Luis and his family are now all but forgotten in the United States, despite the efforts of his English translator, Seymour Liebman, and Martin Cohen’s outstanding biography in English. The four hundredth anniversary of his Yartzheit has yet to receive a single line in our better known Jewish periodicals. But Luis’ life continues to inspire us with his spirit of fidelity and remembrance. He is the proof that the Jewish spirit is forever in the process of resurrecting itself. In an era where Judaism is routinely defined with vague terms such as “identity” and “spirituality,” Luis reminds us of the commitment and nobility that Jews have aspired to throughout the millenia. He is our region’s connection to the pre-modern era of Jewish heroism and greatness.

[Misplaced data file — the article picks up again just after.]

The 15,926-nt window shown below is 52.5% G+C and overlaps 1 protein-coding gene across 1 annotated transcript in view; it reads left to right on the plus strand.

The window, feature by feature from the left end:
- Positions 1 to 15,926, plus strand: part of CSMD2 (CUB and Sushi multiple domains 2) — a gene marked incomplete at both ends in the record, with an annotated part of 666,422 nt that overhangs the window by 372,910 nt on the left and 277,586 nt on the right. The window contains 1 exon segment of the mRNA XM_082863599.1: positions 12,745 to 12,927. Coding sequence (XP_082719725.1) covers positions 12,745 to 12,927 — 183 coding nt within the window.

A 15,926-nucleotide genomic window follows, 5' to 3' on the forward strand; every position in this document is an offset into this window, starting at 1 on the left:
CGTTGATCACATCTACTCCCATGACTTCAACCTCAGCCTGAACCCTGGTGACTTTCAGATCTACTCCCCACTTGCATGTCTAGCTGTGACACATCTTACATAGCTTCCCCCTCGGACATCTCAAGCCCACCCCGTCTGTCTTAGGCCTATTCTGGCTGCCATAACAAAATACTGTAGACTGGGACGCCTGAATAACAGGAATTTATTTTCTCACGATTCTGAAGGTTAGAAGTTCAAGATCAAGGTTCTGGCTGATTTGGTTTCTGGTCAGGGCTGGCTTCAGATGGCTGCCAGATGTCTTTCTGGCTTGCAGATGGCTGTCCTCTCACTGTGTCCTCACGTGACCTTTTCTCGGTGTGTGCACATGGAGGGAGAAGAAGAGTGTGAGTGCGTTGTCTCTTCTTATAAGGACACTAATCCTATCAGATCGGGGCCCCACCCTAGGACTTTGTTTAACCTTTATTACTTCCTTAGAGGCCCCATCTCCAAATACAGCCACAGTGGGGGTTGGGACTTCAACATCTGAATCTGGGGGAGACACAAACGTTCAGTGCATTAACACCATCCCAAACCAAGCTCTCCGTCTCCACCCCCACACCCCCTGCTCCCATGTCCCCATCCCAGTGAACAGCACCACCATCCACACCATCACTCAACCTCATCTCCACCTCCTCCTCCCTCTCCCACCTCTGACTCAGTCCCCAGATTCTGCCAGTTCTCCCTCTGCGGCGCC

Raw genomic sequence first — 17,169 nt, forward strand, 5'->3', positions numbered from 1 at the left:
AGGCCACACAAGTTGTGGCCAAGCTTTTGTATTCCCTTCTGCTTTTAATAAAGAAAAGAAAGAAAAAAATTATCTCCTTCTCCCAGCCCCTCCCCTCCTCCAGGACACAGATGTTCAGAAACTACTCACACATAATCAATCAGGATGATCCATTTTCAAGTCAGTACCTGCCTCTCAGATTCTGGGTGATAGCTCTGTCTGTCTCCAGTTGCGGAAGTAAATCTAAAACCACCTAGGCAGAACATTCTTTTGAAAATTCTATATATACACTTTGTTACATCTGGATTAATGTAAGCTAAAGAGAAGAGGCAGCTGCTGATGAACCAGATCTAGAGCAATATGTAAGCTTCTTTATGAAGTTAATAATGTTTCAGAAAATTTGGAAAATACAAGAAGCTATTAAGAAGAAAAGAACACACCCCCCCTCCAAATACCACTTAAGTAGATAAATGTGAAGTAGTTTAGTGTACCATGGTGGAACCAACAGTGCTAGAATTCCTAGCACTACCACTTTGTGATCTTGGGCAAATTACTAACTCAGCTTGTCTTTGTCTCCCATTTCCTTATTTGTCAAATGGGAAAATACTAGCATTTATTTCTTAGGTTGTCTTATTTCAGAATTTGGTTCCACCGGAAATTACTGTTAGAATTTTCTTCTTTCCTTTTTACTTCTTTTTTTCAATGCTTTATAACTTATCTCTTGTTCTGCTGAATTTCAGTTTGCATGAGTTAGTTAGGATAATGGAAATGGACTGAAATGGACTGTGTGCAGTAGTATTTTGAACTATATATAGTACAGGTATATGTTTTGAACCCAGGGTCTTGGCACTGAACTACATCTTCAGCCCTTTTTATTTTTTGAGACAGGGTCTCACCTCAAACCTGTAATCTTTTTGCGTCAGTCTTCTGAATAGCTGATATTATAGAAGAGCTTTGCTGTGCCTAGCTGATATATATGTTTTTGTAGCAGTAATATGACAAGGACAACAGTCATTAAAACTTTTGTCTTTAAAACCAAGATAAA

This summer, I anticipate that my thoughts will turn several times to a small prison cell in Mexico City where an “enlightened” young Jew wrote these words amidst the terror:
“Oh Lord have mercy on Your people fill the world with Your light so that heaven and earth will be filled with Your glory and Your praise, amen, amen. Dated in Purgatory, the fifth month of the year five thousand three hundred and fifty-seven (six?) of our creation.”
Luis de Carvajal, el mozo, Joseph Lumbroso, 1567- December 8, 1596, his memory is a blessing!
The primary sources for this essay are Seymour B. Liebman’s The Enlightened, (University of Miami Press, 1967) and Martin Cohen’s The Martyr: The Story of a Secret Jew and the Mexican Inquisition in the Sixteenth Century (Philadelphia: Jewish Publication Society of America, 1973).
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2nd rev. 121401; 1st rev. 122396; originally submitted 130996